When a young, cash-strapped filmmaker named James Cameron started writing a screenplay about a diner waitress being chased by a murderous cyborg from the future, he probably didn't expect to be launching a durable tent-pole franchise that would last (so far) 25 years past that first movie's debut. But when The Terminator became a massive hit for its relative tiny budget, a sequel became an inevitability. Still, Cameron had the good sense not to flog something to death just because it made him a bit of money, so when, seven years later, he wrote and directed Terminator 2: Judgment Day, he put in an ending that rather strongly argued against any further entries in the series, wrapping up all of the films' conflicts in an elegantly ambiguous bow, and suggesting that the fatalistic determinism which marked those stories had been replaced by an open-ended future dictated instead by free will.

To everyone's credit, it took a long time for anybody to figure out how to fuck that ending up. But figure it out they did, and now we're facing down the latest effort to wreck the legacy of Cameron's magnificent sci-fi action dyad.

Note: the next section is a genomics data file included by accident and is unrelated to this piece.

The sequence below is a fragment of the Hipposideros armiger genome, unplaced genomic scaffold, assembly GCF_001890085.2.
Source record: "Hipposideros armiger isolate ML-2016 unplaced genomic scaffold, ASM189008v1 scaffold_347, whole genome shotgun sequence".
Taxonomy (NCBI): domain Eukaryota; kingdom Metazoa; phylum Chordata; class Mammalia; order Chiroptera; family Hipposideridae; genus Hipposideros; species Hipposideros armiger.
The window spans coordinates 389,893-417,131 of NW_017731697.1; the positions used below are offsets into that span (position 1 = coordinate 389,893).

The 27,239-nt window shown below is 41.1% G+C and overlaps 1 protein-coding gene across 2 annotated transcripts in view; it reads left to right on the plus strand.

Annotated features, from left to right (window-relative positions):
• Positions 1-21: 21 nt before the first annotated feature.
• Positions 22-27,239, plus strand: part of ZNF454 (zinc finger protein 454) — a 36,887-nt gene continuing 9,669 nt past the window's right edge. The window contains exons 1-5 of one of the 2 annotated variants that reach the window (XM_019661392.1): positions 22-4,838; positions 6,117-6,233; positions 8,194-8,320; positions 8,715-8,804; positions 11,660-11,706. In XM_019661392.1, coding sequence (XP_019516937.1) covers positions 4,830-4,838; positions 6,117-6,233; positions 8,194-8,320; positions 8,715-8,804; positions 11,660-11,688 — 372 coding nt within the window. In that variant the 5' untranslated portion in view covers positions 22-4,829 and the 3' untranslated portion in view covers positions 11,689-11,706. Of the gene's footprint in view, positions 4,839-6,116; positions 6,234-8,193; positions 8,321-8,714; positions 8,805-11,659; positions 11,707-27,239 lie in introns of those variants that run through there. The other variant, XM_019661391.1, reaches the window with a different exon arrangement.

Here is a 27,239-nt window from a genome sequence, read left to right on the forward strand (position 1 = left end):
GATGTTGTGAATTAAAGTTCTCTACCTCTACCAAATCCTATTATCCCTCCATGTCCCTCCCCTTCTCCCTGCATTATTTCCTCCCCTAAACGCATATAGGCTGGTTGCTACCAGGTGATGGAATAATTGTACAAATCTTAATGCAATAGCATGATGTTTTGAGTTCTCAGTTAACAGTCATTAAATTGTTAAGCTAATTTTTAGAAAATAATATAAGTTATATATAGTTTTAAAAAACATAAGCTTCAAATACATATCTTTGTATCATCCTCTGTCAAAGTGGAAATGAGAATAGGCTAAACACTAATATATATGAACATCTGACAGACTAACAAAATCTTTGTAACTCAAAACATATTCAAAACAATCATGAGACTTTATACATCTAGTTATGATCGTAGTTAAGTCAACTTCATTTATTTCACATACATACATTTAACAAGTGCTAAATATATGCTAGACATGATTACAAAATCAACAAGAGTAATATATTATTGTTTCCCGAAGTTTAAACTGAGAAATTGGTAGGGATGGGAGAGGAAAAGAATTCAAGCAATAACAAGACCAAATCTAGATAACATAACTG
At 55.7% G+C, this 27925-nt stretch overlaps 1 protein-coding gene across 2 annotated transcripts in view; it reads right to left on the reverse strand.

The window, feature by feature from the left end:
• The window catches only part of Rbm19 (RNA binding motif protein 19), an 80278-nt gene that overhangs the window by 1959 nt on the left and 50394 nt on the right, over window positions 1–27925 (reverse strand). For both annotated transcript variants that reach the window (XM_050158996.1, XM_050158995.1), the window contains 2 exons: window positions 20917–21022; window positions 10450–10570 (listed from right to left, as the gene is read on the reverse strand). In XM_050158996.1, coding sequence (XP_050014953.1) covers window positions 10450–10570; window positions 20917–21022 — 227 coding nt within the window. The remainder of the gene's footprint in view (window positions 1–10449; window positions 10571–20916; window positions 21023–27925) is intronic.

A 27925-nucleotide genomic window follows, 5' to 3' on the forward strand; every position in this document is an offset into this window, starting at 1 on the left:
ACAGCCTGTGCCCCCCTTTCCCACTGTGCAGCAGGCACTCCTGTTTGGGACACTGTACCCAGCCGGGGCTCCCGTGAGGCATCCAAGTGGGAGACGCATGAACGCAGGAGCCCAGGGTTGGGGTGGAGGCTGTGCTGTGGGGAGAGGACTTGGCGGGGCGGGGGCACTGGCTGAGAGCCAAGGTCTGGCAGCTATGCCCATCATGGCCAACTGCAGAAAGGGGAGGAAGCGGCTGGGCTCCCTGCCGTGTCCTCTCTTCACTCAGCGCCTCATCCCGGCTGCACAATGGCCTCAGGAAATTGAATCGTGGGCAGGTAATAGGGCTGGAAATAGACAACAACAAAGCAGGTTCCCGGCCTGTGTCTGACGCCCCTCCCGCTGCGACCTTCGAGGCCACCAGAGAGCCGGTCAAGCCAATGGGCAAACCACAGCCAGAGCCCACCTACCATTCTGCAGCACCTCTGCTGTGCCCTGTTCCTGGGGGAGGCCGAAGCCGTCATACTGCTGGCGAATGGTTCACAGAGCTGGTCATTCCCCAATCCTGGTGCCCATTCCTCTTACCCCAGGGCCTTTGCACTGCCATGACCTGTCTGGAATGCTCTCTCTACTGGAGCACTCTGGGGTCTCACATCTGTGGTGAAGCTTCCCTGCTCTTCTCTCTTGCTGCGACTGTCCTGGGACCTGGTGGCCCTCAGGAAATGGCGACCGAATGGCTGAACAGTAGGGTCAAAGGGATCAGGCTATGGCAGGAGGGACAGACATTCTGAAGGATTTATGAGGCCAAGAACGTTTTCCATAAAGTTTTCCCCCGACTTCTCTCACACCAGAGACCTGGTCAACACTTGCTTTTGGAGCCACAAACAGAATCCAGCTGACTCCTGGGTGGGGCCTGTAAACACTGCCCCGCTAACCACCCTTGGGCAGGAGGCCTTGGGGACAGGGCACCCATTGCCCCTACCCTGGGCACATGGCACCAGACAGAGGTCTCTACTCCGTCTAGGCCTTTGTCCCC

Terminator Salvation represents the first real change to the series formula since it began: where the first two films and the ghastly Terminator 3: Rise of the Machines from 2003 all centered around the chase enjoined when a killer robot traveled to the past to keep John Connor from growing old enough to lead the human resistance against the evil sentient computer program Skynet in the first quarter of the 21st Century. Salvation begins in 2018, when Connor (Christian Bale) has already risen to a position of some prominence within the resistance, and the story of the movie is not at all that of a chase, but rather that of a miserable, grinding war, already years into the fighting with no end in sight. At its most basic level, this is a classic war movie plot: Connor and his team want to infiltrate the enemy base, and there's a man who may be able to help them, but there's good reason to believe that he's a double agent. In this case, the "good reason" is that the man, one Marcus Wright (Sam Worthington) was executed for murder in 2003, and has been resurrected as a robot with human organs and flesh, the forerunner to the T-800 series machine played in the first three films by future governor Arnold Schwarzenegger. Adding to the fun, Wright met, quite by accident, a teenager who wants to join the resistance, one Kyle Reese (Anton Yelchin), who Connor knows for a different reason: 11 years later, that same Reese will travel back in time 45 years to impregnate Connor's mother with the future savior of humanity.